6 Ways for Physicians to Stay HIPAA Compliant on Social Media

As a physician, you are more than likely engaging in social media to some extent. Whether this be your personal or professional accounts you must remember that HIPAA also applies to social media.‌ It is a good idea, as a physician or healthcare professional, to avoid adding patients to social media to help avoid any accidental blunders that can put you in a difficult situation. You can run a quick google search to see articles on social media HIPAA violations nowadays. HIPAA violations can result in you being fired, fined, or more so it is important to make sure that you are always being compliant.

So, what does this mean for you?

  1. Do not take pictures of patients. It may seem funny to take a picture of a patient as they are not paying attention to send to a colleague or friend. This is not only unprofessional but also in violation to HIPAA since you will be sharing a picture of the patient. It does not matter if you cover the person's face, if they can still be identified then it is in violation. The only time you should EVER post a picture of a patient is if you have written consent from the patient.

  2. Avoid taking photos or selfies in an area where patients or PHI (protected health information) may be seen. A photo may have been taken of you or your colleagues, but if a file or any sort of patient information is viewable in the background this is a violation. If you need to take a group photo or a selfie, opt for a blank wall where no information or others can be seen.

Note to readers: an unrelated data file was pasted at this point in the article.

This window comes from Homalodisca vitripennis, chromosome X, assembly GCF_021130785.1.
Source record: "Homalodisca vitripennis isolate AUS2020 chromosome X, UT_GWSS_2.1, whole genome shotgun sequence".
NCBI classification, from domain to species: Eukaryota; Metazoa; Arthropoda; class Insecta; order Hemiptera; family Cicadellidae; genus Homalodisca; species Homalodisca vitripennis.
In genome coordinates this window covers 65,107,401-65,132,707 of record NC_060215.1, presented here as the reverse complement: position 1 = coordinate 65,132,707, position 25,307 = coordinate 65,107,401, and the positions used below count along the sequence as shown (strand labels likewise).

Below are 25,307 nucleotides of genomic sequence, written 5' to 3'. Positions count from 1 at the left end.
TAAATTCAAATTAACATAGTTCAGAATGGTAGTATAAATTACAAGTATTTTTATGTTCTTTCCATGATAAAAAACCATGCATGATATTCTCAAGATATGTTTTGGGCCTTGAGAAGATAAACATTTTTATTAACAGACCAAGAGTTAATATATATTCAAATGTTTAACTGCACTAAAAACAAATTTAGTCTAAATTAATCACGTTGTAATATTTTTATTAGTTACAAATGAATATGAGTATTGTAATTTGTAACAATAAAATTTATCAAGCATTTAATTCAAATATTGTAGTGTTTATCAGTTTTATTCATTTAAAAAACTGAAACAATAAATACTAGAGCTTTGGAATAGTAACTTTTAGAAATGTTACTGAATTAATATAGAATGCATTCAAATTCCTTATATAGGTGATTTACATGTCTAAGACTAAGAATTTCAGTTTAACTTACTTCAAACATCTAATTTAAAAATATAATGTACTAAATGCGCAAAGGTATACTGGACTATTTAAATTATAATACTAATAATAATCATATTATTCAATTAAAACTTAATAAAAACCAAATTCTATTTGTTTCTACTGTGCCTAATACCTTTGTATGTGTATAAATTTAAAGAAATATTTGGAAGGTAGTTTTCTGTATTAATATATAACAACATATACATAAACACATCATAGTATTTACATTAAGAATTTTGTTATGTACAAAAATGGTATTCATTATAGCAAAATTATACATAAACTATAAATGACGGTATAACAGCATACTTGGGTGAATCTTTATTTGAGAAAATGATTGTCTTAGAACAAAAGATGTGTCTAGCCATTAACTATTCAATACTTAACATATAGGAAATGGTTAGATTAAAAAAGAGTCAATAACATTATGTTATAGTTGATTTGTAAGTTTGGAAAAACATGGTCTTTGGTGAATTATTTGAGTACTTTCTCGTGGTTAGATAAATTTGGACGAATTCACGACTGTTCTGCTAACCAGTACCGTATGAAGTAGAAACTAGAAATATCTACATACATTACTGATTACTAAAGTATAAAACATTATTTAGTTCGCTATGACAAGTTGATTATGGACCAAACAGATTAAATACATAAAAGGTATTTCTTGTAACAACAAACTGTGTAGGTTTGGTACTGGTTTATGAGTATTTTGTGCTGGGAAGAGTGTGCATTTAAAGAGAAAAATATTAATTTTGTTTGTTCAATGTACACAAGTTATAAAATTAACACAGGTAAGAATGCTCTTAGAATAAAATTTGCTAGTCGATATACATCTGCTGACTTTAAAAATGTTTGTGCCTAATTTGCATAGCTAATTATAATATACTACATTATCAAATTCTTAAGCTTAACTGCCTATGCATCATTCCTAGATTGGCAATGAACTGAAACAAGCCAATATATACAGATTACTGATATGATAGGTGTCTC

3. Do not post about patients online. This is one that some healthcare professionals struggle with because social media is often an outlet but putting a story on social media of how you've had to deal with the worst patient ever or describing a patient without naming them is still in violation. If anyone can identify the patient, then you will be in violation. In 2011 there was a case against an emergency medicine physician for posting about a patient online without naming the patient. This led to the physician being terminated from the hospital and fined.

  4. Avoid posting a screenshot of a conversation on social media. You may have a group message on social media or through text where you and your coworkers discuss the good, the bad, and the ugly. You should already be HIPAA compliant in these conversations, but make sure that you are not sharing you and your coworkers' conversations on social media.

  5. Do not record videos of your patient without their consent. We've all had a moment in life where we wish someone was recording what was going on. Make sure that you are not becoming the director of that moment with patients. Just like in photos, even if you are not showing their face, if they can be identified then you will be in violation.

  6. Read your organization's social media policy and follow it. During orientation or when a new policy is implemented it may seem like it's just another paper to sign, but make sure that you are reading these policies. This will help keep you from not being HIPAA compliant and can also help you avoid any issues with your organization.

Overall, you are the physician and the professional which means you are in charge of yourself and your social media. Avoid becoming a headline and an example of what not to do to future physicians and make sure that you stay HIPAA compliant. It is a good rule of thumb that before posting on social media you ask yourself, should I really post this?